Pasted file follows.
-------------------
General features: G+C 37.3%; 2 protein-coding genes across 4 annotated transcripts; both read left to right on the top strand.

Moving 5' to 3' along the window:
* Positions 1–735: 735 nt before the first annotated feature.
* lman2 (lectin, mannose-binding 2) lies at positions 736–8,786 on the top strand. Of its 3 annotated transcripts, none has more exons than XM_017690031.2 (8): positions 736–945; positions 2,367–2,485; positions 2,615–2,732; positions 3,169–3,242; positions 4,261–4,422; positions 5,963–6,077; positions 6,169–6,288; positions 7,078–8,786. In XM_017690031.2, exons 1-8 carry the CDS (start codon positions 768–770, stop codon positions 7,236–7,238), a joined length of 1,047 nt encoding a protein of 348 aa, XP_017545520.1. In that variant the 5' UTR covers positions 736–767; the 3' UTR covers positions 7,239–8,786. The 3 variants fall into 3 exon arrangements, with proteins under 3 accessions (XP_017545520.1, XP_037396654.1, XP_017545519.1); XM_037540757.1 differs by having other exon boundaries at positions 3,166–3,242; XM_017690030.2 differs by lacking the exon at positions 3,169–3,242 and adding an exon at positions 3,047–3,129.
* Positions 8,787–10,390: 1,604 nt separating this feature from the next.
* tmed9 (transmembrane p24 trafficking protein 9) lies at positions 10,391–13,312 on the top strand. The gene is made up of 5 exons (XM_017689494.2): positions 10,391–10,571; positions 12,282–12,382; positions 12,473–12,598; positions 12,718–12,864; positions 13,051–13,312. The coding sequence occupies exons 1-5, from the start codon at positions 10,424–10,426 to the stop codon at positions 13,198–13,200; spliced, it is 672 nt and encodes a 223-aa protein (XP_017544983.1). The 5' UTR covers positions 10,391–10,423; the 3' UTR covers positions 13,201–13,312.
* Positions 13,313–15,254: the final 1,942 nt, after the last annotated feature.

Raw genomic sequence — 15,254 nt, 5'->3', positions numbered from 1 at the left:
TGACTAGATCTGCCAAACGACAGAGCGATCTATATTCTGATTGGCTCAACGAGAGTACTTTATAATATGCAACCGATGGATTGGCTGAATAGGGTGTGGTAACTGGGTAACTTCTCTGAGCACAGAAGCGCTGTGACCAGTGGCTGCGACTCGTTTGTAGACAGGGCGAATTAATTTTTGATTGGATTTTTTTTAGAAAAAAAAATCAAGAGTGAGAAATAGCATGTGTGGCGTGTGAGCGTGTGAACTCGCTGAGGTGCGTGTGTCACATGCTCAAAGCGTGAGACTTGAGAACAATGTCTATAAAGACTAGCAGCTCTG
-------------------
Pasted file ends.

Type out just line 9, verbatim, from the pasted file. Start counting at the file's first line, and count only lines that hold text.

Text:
TGACTAGATCTGCCAAACGACAGAGCGATCTATATTCTGATTGGCTCAACGAGAGTACTTTATAATATGCAACCGATGGATTGGCTGAATAGGGTGTGGTAACTGGGTAACTTCTCTGAGCACAGAAGCGCTGTGACCAGTGGCTGCGACTCGTTTGTAGACAGGGCGAATTAATTTTTGATTGGATTTTTTTTAGAAAAAAAAATCAAGAGTGAGAAATAGCATGTGTGGCGTGTGAGCGTGTGAACTCGCTGAGGTGCGTGTGTCACATGCTCAAAGCGTGAGACTTGAGAACAATGTCTATAAAGACTAGCAGCTCTG